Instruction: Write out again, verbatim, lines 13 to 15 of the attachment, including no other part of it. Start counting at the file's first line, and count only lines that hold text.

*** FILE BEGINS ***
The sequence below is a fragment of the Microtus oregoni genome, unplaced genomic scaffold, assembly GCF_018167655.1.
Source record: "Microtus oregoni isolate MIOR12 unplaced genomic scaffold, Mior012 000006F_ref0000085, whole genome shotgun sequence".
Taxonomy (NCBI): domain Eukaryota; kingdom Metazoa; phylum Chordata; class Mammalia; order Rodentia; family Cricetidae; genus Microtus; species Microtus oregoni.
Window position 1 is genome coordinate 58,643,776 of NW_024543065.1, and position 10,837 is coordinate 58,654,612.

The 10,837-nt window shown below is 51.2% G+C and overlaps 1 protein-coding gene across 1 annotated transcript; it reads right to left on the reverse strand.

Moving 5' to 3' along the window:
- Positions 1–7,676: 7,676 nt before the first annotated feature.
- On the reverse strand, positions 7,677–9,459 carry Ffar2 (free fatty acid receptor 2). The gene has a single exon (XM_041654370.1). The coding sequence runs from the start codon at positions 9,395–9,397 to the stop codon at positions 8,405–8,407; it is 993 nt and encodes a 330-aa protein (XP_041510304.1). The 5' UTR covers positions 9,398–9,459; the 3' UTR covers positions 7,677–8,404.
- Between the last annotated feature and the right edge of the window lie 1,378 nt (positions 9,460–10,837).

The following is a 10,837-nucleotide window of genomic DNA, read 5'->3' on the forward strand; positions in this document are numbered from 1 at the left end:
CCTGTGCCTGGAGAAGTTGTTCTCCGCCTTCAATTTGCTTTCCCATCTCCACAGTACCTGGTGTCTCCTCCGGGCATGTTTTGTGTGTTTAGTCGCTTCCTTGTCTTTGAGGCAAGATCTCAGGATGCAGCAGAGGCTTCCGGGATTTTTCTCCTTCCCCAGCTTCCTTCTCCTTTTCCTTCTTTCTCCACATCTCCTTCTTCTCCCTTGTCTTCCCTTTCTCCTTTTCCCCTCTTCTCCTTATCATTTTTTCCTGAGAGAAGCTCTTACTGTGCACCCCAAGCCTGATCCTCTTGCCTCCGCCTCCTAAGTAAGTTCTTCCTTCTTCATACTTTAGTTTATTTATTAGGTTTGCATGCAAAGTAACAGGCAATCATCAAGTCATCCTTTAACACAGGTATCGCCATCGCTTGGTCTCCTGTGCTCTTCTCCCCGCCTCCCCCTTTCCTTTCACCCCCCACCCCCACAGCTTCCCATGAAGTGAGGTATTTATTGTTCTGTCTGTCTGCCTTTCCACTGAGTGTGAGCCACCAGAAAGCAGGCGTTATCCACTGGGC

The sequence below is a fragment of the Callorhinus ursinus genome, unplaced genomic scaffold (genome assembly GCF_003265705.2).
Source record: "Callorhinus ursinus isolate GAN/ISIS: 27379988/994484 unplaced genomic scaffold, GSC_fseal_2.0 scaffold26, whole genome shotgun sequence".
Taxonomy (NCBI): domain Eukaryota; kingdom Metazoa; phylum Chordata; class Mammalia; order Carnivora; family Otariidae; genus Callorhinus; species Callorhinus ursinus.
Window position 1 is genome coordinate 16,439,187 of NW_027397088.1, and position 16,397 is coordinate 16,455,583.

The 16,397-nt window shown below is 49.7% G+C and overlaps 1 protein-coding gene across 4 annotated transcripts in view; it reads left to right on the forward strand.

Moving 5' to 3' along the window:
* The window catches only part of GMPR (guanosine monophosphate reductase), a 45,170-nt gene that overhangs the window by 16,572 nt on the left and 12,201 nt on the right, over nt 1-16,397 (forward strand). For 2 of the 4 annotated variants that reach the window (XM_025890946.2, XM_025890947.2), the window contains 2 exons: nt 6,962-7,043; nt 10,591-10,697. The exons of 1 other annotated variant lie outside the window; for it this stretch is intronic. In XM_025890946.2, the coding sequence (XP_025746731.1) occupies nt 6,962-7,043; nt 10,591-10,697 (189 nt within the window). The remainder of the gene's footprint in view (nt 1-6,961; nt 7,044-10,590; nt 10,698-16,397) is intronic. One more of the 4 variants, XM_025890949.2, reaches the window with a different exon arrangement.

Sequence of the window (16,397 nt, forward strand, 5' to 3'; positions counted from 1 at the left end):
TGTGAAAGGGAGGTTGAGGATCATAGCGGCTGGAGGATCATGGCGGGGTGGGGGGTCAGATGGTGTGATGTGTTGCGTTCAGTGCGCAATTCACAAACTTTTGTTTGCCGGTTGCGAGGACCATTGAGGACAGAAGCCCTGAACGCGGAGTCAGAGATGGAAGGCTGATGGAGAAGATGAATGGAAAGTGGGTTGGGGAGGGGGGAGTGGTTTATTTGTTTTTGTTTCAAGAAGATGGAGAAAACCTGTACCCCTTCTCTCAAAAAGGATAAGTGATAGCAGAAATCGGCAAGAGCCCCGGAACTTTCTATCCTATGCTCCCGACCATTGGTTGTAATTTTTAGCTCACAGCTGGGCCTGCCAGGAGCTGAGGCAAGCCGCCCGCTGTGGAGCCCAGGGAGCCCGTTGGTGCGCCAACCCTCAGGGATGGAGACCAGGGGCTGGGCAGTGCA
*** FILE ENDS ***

Source record: "Callorhinus ursinus isolate GAN/ISIS: 27379988/994484 unplaced genomic scaffold, GSC_fseal_2.0 scaffold26, whole genome shotgun sequence".
Taxonomy (NCBI): domain Eukaryota; kingdom Metazoa; phylum Chordata; class Mammalia; order Carnivora; family Otariidae; genus Callorhinus; species Callorhinus ursinus.
Window position 1 is genome coordinate 16,439,187 of NW_027397088.1, and position 16,397 is coordinate 16,455,583.